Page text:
I am at the hospital, sitting in the nurse station. It had been a quiet night. The nurse station is at the back of the hospital; it is cold in the cold months and hot in the hot months. This morning it is hard. I am tired, cold, and ready to return to bed. The dayshift nurse arrived at 0645; during good mornings, we received a call saying a patient was on the way, thinking her water had broken. I told the dayshift to get her coat and stuff off, and I would get the patient into the room and connected to monitors.
The unit is set up with the labor and delivery nurse station at the back of the hospital. There is an outer nurse station for postpartum, a long hallway with the door leading to the nursery, double doors, then the labor and delivery hallway with four doorways leading off. The labor and delivery hallway has labor rooms 1, 2, 3, and triage. Down the long hall comes a young lady, petite, blond, and very pregnant, waddling, smiling, and appears in no distress.
I lead her into room 3, our most enormous room. The room is set up with a computer and monitor tower. As soon as you walk into the room, the bed, a nightstand, two chairs, and the bathroom door is to the left. The room is painted off-white with large windows. It is a bright, clean, and pleasant room. I flip on the overhead lights and tell her to go into the bathroom and change out of her clothes. She tells me this is her first child, and her water broke at approximated 0630. The patient denies pain, contractions, nausea, or vomiting; she is very calm. This means to a labor nurse that this will take a while, and the baby will most likely be delivered while I am off or even during the following night shift.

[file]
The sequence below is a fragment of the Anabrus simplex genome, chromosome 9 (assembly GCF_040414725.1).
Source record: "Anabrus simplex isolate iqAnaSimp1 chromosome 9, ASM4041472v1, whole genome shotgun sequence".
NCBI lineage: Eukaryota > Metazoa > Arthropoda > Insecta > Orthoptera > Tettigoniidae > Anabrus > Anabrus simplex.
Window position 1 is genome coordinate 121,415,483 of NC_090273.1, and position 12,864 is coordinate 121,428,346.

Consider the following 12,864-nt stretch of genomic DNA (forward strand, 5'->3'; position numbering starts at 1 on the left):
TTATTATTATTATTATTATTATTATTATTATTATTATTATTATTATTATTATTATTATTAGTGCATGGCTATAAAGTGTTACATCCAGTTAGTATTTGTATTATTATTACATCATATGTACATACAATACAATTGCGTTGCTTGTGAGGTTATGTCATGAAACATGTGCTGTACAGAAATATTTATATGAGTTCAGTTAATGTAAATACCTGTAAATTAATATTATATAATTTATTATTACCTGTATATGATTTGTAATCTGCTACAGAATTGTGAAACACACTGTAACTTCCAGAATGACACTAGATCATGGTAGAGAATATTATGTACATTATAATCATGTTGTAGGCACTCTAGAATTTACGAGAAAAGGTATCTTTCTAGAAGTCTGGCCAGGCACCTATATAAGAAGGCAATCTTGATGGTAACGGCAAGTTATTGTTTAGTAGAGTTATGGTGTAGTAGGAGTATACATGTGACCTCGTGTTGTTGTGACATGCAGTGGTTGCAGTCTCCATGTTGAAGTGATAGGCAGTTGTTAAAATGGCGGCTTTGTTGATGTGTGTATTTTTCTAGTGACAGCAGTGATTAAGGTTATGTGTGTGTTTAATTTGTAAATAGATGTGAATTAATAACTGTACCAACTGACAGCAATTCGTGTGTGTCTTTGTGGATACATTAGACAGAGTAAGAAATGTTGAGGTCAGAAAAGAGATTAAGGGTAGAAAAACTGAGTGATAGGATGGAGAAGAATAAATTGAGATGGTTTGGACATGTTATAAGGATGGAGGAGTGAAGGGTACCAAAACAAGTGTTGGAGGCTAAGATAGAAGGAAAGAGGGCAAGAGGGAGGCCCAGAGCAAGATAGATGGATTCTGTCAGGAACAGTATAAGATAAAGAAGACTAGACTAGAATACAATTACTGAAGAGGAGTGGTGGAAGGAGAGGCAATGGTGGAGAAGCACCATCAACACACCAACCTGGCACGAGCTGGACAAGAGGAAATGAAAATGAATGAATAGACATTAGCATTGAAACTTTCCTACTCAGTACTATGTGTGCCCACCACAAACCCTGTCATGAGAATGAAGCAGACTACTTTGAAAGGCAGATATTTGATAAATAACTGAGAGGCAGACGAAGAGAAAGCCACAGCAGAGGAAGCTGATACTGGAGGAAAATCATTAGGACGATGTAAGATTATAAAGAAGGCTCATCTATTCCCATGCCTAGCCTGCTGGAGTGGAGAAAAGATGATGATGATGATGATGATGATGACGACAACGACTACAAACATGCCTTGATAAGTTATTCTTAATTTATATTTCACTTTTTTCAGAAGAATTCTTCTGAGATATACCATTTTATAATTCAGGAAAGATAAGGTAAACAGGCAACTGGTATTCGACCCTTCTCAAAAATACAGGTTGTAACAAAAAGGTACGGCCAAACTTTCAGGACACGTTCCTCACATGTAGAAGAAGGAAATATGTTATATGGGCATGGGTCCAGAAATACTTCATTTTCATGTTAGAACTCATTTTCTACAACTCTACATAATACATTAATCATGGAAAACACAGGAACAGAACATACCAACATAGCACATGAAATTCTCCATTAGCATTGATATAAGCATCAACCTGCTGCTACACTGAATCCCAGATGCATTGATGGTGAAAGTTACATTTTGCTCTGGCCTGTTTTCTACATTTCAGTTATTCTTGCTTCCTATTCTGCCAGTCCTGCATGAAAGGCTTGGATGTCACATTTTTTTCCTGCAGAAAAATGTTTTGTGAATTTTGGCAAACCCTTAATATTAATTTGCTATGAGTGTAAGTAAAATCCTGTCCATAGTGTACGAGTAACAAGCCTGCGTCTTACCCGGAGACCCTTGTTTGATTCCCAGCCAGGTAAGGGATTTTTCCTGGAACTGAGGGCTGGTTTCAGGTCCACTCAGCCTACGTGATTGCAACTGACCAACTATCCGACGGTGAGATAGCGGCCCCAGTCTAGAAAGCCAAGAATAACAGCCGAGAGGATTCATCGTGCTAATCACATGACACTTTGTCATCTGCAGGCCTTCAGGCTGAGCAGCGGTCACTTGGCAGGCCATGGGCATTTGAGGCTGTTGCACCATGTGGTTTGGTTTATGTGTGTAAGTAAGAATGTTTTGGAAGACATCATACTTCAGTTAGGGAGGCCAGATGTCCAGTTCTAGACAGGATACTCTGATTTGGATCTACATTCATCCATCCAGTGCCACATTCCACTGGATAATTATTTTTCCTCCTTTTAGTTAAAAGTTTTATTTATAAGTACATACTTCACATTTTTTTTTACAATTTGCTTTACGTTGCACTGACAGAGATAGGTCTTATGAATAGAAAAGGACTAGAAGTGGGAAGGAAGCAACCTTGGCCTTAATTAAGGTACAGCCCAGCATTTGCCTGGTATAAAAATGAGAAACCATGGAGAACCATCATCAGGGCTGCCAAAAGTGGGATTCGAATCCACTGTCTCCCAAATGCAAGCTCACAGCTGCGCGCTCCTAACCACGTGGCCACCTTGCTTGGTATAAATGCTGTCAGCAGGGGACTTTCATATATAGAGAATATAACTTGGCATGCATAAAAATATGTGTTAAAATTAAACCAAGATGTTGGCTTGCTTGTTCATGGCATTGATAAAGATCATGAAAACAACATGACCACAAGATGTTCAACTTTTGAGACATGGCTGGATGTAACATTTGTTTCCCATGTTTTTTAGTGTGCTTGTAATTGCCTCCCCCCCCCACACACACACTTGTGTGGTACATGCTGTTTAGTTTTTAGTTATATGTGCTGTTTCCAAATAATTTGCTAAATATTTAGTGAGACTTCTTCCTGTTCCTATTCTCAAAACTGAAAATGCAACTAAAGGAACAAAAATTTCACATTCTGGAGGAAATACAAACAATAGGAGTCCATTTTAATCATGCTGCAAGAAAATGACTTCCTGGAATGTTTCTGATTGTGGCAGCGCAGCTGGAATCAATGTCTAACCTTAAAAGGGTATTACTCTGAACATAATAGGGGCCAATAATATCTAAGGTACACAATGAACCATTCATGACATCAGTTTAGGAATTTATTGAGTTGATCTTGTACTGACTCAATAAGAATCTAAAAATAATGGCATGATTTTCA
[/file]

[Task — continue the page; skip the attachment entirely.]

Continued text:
I am standing at the computer tower wondering how long the day shift could take to remove a coat, scarf and hat. I am sure she is probably taking her time and talking to other nurses. When the patient comes out of the bathroom, I tell her to lay back on the bed and I will get the monitors in place. I am always going over what needs to be done so I can go home and get into my bed. The patient lies down, and I ask her about her history and what led her to come to the hospital. The patient is answering questions then tells me something feels strange down there. I do not get excited because it is her first delivery, and it takes time.
I am still wondering what is taking dayshift so long as I tell the patient I will do an exam. I do not expect to find anything exciting. I think this is a first-time mother, and she is just worried about the experience. I am tired, ready to go, and not wanting to go through all the education we give first-time mothers on what to expect. I start explaining the exam, turn around to get gloves on, and hear her scream; my heart stops, sinks, and starts to race. I quickly grab gloves; I know what that holler means. I promptly return to the bed and raise the patient's gown; sure enough, the baby is crowning. ...